Sopranessence, an all-female vocal group comprised solely of sopranos and mezzo-sopranos, held their Valentine’s Day event a few days early on February 11, 2017 in the Memorial Theater of the George Washington National Masonic Memorial. The proceeds from their love song-filled “Affairs of the Heart” went to support the American Heart Association’s Greater Washington Region, specifically the Go Red for Women campaign that supports women at risk for heart disease. As the seven “Divas” of Sopranessence took the stage, their signature red gowns helped highlight the event’s theme and fundraiser.
…chills ran down my spine at the powerful harmonies of Sopranessence.
From the first song, Harry Warren’s “That’s Amore,” chills ran down my spine at the powerful harmonies of Sopranessence. Each of the seven singers were highly skilled, hitting their notes with ease, despite most of the music being octaves above an ordinary vocal range. The impressive Sopranessence vocalists were accompanied by a versatile pianist, Ruth Locker, who transitioned from cantatas to musical theatre pieces with ease.
Despite a few sound and enunciation issues, the pieces Sopranessence chose to perform were accessible and thrilling. Though it was impossible to choose which Diva hit the most impressive notes, some individual performances stole the show. In “Caro nome che il mio cor,” Bharati Soman’s incredible vocal power and control blew me away. Louisa Waycott’s harmonies and descants demonstrated her full voice, and Krystal Waters consistently blended her notes so that her solos ran smoothly without the interruptions of staccato. Furthermore, the staging for “Steal Me, Sweet Thief” perfectly framed soloists such as Adrienne Neal and drew audience eyes to her, while songs like “To Keep My Love Alive” and “Taylor, the Latte Boy” refreshingly cut through the frilliness of some of the other pieces to give the entire performance more dimension.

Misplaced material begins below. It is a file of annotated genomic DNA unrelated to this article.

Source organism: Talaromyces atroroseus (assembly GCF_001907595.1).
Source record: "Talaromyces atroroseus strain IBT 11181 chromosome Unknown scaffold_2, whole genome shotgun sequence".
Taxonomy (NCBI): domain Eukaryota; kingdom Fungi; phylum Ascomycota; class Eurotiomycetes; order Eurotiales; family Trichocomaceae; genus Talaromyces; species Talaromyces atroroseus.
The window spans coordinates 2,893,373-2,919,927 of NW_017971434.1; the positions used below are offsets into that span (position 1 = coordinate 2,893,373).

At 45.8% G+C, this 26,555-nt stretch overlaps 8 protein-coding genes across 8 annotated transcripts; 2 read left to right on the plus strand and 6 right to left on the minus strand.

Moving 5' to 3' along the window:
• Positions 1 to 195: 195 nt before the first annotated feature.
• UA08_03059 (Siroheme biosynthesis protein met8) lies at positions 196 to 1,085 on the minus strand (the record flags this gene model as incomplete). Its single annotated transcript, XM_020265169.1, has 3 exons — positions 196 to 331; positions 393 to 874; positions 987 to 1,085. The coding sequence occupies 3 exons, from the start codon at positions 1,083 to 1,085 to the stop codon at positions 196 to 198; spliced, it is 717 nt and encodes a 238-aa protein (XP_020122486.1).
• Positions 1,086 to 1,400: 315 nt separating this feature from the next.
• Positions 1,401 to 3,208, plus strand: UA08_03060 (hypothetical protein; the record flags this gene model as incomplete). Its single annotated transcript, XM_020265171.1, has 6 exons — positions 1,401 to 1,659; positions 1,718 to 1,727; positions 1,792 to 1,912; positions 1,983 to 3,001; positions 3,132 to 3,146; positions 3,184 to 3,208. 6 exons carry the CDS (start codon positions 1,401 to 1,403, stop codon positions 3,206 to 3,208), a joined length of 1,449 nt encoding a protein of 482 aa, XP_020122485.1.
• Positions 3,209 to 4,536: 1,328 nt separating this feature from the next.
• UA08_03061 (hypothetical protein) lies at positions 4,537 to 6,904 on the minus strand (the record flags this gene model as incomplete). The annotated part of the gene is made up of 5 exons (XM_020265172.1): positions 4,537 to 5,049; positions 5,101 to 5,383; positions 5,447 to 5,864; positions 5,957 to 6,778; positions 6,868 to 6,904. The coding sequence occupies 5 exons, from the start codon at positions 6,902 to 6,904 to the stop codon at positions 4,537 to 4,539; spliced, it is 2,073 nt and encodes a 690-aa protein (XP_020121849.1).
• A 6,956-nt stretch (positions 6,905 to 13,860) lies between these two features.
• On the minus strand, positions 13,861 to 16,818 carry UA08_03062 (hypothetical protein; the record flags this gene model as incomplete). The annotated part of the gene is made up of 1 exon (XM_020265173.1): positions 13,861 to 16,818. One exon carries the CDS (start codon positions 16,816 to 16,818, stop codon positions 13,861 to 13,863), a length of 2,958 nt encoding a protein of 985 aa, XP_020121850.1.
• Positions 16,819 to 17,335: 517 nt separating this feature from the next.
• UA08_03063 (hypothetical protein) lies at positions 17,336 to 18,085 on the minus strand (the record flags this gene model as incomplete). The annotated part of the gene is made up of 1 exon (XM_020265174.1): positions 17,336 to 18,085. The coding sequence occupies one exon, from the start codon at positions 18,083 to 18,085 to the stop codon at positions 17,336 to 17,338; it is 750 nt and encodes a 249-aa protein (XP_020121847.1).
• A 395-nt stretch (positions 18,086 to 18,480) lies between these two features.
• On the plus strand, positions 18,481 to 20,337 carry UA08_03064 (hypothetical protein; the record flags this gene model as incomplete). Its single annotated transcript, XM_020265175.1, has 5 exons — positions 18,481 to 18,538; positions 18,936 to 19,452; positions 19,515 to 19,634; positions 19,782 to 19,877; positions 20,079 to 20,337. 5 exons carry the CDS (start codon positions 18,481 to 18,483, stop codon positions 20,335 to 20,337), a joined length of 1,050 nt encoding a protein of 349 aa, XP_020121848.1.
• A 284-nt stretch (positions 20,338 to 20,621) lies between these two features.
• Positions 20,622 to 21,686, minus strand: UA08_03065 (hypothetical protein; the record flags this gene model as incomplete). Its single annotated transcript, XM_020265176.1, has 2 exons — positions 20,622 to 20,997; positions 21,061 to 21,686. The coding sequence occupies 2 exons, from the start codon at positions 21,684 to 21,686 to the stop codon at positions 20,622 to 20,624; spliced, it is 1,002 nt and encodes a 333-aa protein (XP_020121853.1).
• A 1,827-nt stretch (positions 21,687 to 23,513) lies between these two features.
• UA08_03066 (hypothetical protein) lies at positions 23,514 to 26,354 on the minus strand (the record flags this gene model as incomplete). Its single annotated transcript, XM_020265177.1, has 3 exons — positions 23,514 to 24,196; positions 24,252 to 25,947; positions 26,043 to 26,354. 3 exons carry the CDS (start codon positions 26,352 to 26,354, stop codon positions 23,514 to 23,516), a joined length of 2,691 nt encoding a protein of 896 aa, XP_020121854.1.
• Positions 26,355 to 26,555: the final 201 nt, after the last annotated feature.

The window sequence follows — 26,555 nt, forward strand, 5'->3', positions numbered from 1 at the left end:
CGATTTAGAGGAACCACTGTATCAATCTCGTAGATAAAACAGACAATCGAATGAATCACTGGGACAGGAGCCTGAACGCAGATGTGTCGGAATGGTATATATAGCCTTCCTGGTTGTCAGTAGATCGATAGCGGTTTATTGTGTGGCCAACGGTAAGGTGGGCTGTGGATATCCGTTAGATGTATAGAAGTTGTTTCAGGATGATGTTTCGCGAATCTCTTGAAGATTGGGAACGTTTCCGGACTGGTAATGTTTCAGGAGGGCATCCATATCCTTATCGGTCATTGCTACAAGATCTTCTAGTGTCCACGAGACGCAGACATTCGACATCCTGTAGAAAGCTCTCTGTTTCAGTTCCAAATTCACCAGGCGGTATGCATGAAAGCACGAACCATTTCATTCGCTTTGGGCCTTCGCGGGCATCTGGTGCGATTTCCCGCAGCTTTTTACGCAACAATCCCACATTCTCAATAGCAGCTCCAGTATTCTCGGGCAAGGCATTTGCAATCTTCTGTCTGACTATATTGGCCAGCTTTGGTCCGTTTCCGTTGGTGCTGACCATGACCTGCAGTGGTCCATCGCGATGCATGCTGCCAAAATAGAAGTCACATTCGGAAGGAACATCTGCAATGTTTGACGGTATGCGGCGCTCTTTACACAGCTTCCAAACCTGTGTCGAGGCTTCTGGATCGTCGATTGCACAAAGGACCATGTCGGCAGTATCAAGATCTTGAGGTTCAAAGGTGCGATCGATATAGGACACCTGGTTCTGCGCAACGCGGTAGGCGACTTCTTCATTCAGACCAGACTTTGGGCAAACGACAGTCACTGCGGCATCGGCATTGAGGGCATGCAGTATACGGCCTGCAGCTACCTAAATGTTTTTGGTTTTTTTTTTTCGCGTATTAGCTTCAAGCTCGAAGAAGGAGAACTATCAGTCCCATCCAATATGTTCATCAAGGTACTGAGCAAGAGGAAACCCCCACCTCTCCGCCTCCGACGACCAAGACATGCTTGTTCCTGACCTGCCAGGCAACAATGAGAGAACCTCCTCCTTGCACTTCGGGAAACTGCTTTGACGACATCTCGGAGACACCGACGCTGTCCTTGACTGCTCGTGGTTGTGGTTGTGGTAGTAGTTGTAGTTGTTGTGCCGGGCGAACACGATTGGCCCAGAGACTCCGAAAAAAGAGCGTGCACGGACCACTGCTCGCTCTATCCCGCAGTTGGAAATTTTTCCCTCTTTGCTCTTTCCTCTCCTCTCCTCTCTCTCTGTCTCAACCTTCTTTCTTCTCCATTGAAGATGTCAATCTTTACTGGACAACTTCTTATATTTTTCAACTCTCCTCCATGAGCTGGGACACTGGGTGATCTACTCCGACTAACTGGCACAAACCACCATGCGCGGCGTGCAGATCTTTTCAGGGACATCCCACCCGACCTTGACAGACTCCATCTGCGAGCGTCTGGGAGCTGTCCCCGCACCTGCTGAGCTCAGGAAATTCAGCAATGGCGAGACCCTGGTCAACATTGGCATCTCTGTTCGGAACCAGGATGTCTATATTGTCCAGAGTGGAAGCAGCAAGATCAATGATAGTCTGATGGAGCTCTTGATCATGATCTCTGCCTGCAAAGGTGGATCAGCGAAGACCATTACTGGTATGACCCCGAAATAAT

However, despite the talent of Sopranessence, “Affairs of the Heart” had some weaknesses. Although the staging and movement held the attention of the audience better than standing in place, the Divas had difficulty holding the shape of their formations. Their circles flattened and they were often uneven in their placement. When the movement did not succeed, it was distracting and detracted from the extraordinary vocals and piano accompaniment. Additionally, Sopranessence appeared more equipped to handle cantatas and opera than musical theatre numbers. Their musical numbers often lagged, as was especially noticeable in their penultimate piece “Wicked’s” “What Is This Feeling?” as the energy required to measure up to Idina Menzel and Kristin Chenoweth might have been too much after a two-hour performance.
Nevertheless, Sopranessence is a treat to witness, both for their vocals and for the diversity of the songs they execute. Sopranessence states that their goal is to “break the stereotype of classical music being stuffy and distant,” and the accessibility and fun they bring to their pieces does just that.
Running Time: Approximately 90 minutes.
Although “Affairs of the Heart” has ended, Sopranessence performs regularly. For more information about their shows and venues, please click here.